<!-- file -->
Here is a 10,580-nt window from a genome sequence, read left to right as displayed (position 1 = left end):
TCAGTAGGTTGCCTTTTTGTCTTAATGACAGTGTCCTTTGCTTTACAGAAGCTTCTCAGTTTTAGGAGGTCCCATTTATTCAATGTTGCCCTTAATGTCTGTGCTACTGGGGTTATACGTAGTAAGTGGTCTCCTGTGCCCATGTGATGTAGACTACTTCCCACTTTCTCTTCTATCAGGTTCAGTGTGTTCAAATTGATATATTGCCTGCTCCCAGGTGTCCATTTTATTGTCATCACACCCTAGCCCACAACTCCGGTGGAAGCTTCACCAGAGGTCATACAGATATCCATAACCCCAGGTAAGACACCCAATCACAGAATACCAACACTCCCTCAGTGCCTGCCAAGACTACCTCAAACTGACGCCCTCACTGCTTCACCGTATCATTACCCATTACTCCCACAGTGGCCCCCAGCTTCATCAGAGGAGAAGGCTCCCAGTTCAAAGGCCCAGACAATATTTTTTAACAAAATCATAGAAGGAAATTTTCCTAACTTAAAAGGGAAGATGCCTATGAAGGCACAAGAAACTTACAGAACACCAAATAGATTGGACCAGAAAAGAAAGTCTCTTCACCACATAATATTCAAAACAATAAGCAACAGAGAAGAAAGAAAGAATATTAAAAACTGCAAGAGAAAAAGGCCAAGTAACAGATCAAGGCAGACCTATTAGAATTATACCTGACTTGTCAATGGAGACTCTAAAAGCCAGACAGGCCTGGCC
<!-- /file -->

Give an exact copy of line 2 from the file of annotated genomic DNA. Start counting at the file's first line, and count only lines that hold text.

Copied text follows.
TCAGTAGGTTGCCTTTTTGTCTTAATGACAGTGTCCTTTGCTTTACAGAAGCTTCTCAGTTTTAGGAGGTCCCATTTATTCAATGTTGCCCTTAATGTCTGTGCTACTGGGGTTATACGTAGTAAGTGGTCTCCTGTGCCCATGTGATGTAGACTACTTCCCACTTTCTCTTCTATCAGGTTCAGTGTGTTCAAATTGATATATTGCCTGCTCCCAGGTGTCCATTTTATTGTCATCACACCCTAGCCCACAACTCCGGTGGAAGCTTCACCAGAGGTCATACAGATATCCATAACCCCAGGTAAGACACCCAATCACAGAATACCAACACTCCCTCAGTGCCTGCCAAGACTACCTCAAACTGACGCCCTCACTGCTTCACCGTATCATTACCCATTACTCCCACAGTGGCCCCCAGCTTCATCAGAGGAGAAGGCTCCCAGTTCAAAGGCCCAGACAATATTTTTTAACAAAATCATAGAAGGAAATTTTCCTAACTTAAAAGGGAAGATGCCTATGAAGGCACAAGAAACTTACAGAACACCAAATAGATTGGACCAGAAAAGAAAGTCTCTTCACCACATAATATTCAAAACAATAAGCAACAGAGAAGAAAGAAAGAATATTAAAAACTGCAAGAGAAAAAGGCCAAGTAACAGATCAAGGCAGACCTATTAGAATTATACCTGACTTGTCAATGGAGACTCTAAAAGCCAGACAGGCCTGGCC